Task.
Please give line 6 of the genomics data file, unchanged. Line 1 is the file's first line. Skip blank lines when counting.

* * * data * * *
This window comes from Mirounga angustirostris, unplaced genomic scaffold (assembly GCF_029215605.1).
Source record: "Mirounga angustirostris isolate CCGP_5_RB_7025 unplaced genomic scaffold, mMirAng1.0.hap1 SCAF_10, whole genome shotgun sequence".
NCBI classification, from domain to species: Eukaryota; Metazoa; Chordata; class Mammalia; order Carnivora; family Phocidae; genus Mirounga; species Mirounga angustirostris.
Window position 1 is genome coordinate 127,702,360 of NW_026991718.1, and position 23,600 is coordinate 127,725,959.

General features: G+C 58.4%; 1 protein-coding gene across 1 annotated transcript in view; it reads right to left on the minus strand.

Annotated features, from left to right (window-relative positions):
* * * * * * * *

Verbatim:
Annotated features, from left to right (window-relative positions):